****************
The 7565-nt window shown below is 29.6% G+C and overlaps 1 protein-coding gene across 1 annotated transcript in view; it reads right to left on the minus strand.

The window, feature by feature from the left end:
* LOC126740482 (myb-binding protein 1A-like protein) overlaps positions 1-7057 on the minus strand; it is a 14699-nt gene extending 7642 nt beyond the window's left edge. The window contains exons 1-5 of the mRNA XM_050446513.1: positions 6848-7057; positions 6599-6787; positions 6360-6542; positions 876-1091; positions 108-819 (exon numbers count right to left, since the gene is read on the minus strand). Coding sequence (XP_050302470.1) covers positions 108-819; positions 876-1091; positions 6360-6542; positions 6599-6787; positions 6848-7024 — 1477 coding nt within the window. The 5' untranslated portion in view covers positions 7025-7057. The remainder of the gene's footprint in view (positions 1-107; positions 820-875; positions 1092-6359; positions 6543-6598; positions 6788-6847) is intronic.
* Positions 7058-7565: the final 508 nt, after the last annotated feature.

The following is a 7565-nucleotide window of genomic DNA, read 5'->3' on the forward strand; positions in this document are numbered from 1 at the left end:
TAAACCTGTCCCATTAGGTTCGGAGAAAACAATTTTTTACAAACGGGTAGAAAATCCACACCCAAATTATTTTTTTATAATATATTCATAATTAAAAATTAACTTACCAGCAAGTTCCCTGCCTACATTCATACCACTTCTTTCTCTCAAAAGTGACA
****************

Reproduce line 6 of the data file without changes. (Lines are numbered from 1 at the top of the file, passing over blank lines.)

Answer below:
TAAACCTGTCCCATTAGGTTCGGAGAAAACAATTTTTTACAAACGGGTAGAAAATCCACACCCAAATTATTTTTTTATAATATATTCATAATTAAAAATTAACTTACCAGCAAGTTCCCTGCCTACATTCATACCACTTCTTTCTCTCAAAAGTGACA